Six Days in Fallujah

What is now viewed as an epic battle in urban counterinsurgency might be on store shelves sometime next year.

The video game “Six Days in Fallujah” is hyped to give insight into the battle while presenting “the horrors of war.” Developed by Atomic Games, company president Peter Tamte explains he learned of the battle through friends who were there. The game was developed working closely with Marines who were there and video footage and photographs of the battle. In a recent NPR interview, one Marine consultant seemed positive about the project, noting the same quick decision making that often made the difference in the battle is necessary in the game. (His monetary incentive was not disclosed.)

Not everyone agrees with Tamte’s history-as-game approach. Atomic has come under attack by some groups like Gold Star Families who lost loved ones in Iraq. Members say no way can the game accurately and fully represent the battle; such portrayals should be left to books and movies. Their opposition might have pushed Japanese gaming giant Konami to pull out of the project.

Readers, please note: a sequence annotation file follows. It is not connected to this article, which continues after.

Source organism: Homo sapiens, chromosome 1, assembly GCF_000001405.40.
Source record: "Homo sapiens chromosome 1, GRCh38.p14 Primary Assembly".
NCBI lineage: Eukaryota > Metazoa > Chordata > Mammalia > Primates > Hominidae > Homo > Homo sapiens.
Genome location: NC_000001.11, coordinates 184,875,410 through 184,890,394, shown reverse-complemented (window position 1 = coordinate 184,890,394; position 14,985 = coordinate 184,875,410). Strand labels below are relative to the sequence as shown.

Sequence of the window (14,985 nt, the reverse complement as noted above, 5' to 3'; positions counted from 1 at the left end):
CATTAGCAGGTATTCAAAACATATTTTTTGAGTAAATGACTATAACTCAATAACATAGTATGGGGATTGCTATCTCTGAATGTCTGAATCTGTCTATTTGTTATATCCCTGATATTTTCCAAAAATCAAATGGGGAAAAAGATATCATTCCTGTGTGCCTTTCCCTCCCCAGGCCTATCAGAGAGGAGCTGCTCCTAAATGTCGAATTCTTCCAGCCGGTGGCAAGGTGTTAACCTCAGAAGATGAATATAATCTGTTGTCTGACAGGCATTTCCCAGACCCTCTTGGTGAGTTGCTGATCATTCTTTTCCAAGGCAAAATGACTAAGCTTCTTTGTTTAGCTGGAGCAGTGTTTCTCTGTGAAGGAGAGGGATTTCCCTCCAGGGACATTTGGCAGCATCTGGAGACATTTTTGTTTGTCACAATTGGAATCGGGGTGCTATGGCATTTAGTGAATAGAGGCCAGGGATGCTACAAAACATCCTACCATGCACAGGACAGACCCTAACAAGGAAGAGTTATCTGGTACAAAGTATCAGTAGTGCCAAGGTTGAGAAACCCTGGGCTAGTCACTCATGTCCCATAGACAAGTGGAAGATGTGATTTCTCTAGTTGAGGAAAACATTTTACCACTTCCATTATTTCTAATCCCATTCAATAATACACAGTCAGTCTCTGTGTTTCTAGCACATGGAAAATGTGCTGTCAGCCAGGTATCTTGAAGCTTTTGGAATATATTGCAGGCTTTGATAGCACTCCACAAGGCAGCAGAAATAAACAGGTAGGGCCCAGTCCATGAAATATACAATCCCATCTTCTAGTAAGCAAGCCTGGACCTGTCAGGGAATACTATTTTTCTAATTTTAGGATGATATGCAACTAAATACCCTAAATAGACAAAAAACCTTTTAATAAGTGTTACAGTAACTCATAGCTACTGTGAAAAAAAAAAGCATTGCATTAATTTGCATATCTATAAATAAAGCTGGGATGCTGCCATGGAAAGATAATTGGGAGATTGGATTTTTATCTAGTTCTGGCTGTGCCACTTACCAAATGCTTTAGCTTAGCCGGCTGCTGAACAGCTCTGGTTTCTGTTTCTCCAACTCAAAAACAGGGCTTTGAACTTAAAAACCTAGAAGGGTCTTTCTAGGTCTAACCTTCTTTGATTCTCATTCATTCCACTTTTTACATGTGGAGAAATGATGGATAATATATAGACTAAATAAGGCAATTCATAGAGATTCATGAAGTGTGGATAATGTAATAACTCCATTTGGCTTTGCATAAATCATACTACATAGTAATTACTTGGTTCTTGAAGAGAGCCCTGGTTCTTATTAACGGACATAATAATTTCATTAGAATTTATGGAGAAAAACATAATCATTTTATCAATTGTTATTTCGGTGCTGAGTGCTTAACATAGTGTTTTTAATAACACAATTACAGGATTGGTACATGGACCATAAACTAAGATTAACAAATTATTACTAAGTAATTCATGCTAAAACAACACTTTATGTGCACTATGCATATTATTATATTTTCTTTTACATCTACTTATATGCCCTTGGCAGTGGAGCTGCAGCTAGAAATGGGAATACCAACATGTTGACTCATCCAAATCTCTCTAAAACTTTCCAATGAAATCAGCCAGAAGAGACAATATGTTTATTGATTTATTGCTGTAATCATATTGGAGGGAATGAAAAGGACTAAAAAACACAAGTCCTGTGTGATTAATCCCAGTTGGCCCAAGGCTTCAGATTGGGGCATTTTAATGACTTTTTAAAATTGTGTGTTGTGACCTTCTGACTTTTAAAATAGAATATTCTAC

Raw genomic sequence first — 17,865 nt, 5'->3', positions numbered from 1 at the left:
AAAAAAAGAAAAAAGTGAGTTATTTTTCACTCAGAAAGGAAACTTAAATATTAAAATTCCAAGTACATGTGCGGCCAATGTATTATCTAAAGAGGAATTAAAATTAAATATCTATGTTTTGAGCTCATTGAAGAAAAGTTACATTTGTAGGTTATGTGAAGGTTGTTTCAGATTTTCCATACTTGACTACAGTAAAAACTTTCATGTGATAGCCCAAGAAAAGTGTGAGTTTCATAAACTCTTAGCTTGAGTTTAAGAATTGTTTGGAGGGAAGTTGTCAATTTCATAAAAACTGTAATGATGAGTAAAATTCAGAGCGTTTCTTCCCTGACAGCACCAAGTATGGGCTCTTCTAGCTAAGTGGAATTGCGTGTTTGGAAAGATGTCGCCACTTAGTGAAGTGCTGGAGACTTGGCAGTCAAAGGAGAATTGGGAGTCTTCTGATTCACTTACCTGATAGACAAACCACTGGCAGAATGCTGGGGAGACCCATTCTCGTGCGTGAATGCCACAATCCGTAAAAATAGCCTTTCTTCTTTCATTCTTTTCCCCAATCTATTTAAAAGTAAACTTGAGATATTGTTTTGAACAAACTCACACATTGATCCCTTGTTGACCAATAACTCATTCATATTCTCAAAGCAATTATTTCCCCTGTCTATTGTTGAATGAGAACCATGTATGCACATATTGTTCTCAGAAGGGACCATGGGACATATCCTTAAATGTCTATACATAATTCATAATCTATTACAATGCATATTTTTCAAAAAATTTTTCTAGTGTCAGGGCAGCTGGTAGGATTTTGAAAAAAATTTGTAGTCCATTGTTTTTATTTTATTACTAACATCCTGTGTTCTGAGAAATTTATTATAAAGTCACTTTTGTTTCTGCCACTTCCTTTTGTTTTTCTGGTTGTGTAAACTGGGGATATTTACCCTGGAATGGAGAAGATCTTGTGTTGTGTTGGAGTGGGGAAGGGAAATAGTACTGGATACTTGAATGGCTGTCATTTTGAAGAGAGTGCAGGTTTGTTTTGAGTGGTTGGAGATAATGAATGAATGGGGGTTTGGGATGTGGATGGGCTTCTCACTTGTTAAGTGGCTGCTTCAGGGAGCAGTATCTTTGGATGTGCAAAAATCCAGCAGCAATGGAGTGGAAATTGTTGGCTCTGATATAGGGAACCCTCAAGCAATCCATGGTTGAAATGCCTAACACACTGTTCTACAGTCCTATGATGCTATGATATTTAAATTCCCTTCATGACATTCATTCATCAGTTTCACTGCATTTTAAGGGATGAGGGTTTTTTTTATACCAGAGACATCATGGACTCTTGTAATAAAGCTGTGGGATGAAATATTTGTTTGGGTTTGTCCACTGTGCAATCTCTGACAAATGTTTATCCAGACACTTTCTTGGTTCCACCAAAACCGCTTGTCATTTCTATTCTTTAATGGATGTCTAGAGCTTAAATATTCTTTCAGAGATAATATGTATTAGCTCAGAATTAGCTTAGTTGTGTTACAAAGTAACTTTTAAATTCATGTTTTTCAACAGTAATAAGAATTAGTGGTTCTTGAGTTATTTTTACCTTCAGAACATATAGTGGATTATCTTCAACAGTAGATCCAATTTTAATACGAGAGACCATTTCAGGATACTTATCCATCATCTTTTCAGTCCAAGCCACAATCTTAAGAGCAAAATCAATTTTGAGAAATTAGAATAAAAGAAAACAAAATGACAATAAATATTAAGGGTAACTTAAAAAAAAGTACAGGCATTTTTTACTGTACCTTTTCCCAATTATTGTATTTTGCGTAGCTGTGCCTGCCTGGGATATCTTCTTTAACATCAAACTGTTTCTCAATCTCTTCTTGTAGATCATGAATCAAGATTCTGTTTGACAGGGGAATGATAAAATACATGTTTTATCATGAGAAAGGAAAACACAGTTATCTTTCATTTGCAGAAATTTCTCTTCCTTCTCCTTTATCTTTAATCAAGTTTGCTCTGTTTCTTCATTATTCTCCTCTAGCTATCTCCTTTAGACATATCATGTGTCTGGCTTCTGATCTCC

Is the run-up to the “Six Days” release all hype by Atomic? Comments on some of the gaming sites reveal a suspicious crowd. According to gamers in the know, similar games have pretty much “sucked” and a bad product from “Six Days in Fallujah” would do a disservice to the Marines who fought and died there.

Regardless of motive, Atomic seems interested in making a different game that might attract new players and infuse some real-world knowledge into zombie and violent gamers. Though “history” is a misnomer five years out from an event, it seems Atomic has gone to great lengths to produce a game with accuracy. Just as the services picked up on gaming more than a decade ago for its training value, “Six Days” could have an impact on an industry dominated by the “Grand Theft Auto” series and other crimes-as-entertainment games. (We’re OK with crime as entertainment, which makes an argument against “Six Days in Fallujah” a stretch.)

Most understand the renewed pain for the Gold Star family members. Many agree nothing really can replicate those six days in Fallujah (or any event). Would critics rather people ignore that battle, save for film and the written word? Why not open it up to a new audience?

Would you want your battle reenacted in a game?

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